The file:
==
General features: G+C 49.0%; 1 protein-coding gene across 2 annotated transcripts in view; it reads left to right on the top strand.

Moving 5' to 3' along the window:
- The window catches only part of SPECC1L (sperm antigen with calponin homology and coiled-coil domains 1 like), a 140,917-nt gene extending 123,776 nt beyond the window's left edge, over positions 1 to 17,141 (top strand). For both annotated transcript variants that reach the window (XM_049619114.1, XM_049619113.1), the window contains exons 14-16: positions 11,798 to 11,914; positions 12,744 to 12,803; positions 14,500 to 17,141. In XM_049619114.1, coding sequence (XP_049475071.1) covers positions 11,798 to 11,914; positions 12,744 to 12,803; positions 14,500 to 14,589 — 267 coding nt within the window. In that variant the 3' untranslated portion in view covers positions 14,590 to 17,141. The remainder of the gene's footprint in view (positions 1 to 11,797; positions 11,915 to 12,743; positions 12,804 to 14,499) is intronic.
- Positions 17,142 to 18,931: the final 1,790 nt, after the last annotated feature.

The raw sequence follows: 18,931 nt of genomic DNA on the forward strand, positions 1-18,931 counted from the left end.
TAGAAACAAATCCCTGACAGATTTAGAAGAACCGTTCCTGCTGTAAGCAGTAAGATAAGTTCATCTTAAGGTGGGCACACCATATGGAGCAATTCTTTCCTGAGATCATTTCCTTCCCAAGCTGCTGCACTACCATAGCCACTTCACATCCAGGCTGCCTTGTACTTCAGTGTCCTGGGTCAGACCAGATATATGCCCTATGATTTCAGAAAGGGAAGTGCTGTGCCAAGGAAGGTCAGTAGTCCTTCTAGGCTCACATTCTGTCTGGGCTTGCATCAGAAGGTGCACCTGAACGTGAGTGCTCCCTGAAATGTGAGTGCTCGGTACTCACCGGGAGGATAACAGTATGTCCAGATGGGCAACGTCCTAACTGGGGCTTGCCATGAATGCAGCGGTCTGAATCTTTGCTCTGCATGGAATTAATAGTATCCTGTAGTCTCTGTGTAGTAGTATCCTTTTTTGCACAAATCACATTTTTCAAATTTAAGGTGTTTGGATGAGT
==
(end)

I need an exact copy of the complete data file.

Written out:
General features: G+C 49.0%; 1 protein-coding gene across 2 annotated transcripts in view; it reads left to right on the top strand.

Moving 5' to 3' along the window:
- The window catches only part of SPECC1L (sperm antigen with calponin homology and coiled-coil domains 1 like), a 140,917-nt gene extending 123,776 nt beyond the window's left edge, over positions 1 to 17,141 (top strand). For both annotated transcript variants that reach the window (XM_049619114.1, XM_049619113.1), the window contains exons 14-16: positions 11,798 to 11,914; positions 12,744 to 12,803; positions 14,500 to 17,141. In XM_049619114.1, coding sequence (XP_049475071.1) covers positions 11,798 to 11,914; positions 12,744 to 12,803; positions 14,500 to 14,589 — 267 coding nt within the window. In that variant the 3' untranslated portion in view covers positions 14,590 to 17,141. The remainder of the gene's footprint in view (positions 1 to 11,797; positions 11,915 to 12,743; positions 12,804 to 14,499) is intronic.
- Positions 17,142 to 18,931: the final 1,790 nt, after the last annotated feature.

The raw sequence follows: 18,931 nt of genomic DNA on the forward strand, positions 1-18,931 counted from the left end.
TAGAAACAAATCCCTGACAGATTTAGAAGAACCGTTCCTGCTGTAAGCAGTAAGATAAGTTCATCTTAAGGTGGGCACACCATATGGAGCAATTCTTTCCTGAGATCATTTCCTTCCCAAGCTGCTGCACTACCATAGCCACTTCACATCCAGGCTGCCTTGTACTTCAGTGTCCTGGGTCAGACCAGATATATGCCCTATGATTTCAGAAAGGGAAGTGCTGTGCCAAGGAAGGTCAGTAGTCCTTCTAGGCTCACATTCTGTCTGGGCTTGCATCAGAAGGTGCACCTGAACGTGAGTGCTCCCTGAAATGTGAGTGCTCGGTACTCACCGGGAGGATAACAGTATGTCCAGATGGGCAACGTCCTAACTGGGGCTTGCCATGAATGCAGCGGTCTGAATCTTTGCTCTGCATGGAATTAATAGTATCCTGTAGTCTCTGTGTAGTAGTATCCTTTTTTGCACAAATCACATTTTTCAAATTTAAGGTGTTTGGATGAGT